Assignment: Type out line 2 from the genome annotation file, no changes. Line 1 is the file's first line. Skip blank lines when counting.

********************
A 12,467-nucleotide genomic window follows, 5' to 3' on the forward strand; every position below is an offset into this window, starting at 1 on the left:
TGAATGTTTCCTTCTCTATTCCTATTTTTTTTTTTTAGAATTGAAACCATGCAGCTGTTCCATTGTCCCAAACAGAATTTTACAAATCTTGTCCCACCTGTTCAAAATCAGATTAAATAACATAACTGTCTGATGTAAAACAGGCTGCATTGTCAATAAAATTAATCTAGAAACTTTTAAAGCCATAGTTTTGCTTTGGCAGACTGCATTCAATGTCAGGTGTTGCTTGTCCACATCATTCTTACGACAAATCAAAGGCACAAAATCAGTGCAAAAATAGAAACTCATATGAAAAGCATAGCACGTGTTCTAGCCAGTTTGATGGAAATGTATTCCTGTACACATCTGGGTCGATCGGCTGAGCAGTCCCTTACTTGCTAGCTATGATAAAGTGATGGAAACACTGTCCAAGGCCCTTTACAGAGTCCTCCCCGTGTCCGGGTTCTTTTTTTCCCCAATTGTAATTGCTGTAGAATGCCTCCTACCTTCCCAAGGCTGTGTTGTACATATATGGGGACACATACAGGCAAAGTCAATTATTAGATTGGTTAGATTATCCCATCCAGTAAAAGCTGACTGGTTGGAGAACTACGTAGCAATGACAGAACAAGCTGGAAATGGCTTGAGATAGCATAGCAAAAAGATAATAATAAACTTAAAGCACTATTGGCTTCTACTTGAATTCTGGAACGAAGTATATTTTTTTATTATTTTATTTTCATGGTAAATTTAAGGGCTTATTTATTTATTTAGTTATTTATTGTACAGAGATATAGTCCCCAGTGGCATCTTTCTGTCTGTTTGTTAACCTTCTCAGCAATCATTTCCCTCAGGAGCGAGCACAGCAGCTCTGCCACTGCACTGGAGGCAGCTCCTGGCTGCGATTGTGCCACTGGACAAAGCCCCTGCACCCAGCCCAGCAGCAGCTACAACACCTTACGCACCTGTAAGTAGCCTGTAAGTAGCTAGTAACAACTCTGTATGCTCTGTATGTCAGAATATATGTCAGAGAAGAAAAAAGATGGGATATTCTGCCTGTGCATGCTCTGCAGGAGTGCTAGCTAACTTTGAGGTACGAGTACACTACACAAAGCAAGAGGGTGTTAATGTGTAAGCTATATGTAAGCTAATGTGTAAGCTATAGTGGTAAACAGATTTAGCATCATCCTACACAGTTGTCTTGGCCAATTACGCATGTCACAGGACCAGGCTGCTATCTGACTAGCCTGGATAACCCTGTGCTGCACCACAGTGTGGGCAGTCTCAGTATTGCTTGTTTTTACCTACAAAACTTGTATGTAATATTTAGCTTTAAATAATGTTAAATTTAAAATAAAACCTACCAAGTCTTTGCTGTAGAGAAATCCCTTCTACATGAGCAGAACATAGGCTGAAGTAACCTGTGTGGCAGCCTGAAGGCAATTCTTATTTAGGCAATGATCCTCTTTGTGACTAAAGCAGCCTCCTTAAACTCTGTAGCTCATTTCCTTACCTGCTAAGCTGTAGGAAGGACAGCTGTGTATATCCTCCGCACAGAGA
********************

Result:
TGAATGTTTCCTTCTCTATTCCTATTTTTTTTTTTTAGAATTGAAACCATGCAGCTGTTCCATTGTCCCAAACAGAATTTTACAAATCTTGTCCCACCTGTTCAAAATCAGATTAAATAACATAACTGTCTGATGTAAAACAGGCTGCATTGTCAATAAAATTAATCTAGAAACTTTTAAAGCCATAGTTTTGCTTTGGCAGACTGCATTCAATGTCAGGTGTTGCTTGTCCACATCATTCTTACGACAAATCAAAGGCACAAAATCAGTGCAAAAATAGAAACTCATATGAAAAGCATAGCACGTGTTCTAGCCAGTTTGATGGAAATGTATTCCTGTACACATCTGGGTCGATCGGCTGAGCAGTCCCTTACTTGCTAGCTATGATAAAGTGATGGAAACACTGTCCAAGGCCCTTTACAGAGTCCTCCCCGTGTCCGGGTTCTTTTTTTCCCCAATTGTAATTGCTGTAGAATGCCTCCTACCTTCCCAAGGCTGTGTTGTACATATATGGGGACACATACAGGCAAAGTCAATTATTAGATTGGTTAGATTATCCCATCCAGTAAAAGCTGACTGGTTGGAGAACTACGTAGCAATGACAGAACAAGCTGGAAATGGCTTGAGATAGCATAGCAAAAAGATAATAATAAACTTAAAGCACTATTGGCTTCTACTTGAATTCTGGAACGAAGTATATTTTTTTATTATTTTATTTTCATGGTAAATTTAAGGGCTTATTTATTTATTTAGTTATTTATTGTACAGAGATATAGTCCCCAGTGGCATCTTTCTGTCTGTTTGTTAACCTTCTCAGCAATCATTTCCCTCAGGAGCGAGCACAGCAGCTCTGCCACTGCACTGGAGGCAGCTCCTGGCTGCGATTGTGCCACTGGACAAAGCCCCTGCACCCAGCCCAGCAGCAGCTACAACACCTTACGCACCTGTAAGTAGCCTGTAAGTAGCTAGTAACAACTCTGTATGCTCTGTATGTCAGAATATATGTCAGAGAAGAAAAAAGATGGGATATTCTGCCTGTGCATGCTCTGCAGGAGTGCTAGCTAACTTTGAGGTACGAGTACACTACACAAAGCAAGAGGGTGTTAATGTGTAAGCTATATGTAAGCTAATGTGTAAGCTATAGTGGTAAACAGATTTAGCATCATCCTACACAGTTGTCTTGGCCAATTACGCATGTCACAGGACCAGGCTGCTATCTGACTAGCCTGGATAACCCTGTGCTGCACCACAGTGTGGGCAGTCTCAGTATTGCTTGTTTTTACCTACAAAACTTGTATGTAATATTTAGCTTTAAATAATGTTAAATTTAAAATAAAACCTACCAAGTCTTTGCTGTAGAGAAATCCCTTCTACATGAGCAGAACATAGGCTGAAGTAACCTGTGTGGCAGCCTGAAGGCAATTCTTATTTAGGCAATGATCCTCTTTGTGACTAAAGCAGCCTCCTTAAACTCTGTAGCTCATTTCCTTACCTGCTAAGCTGTAGGAAGGACAGCTGTGTATATCCTCCGCACAGAGA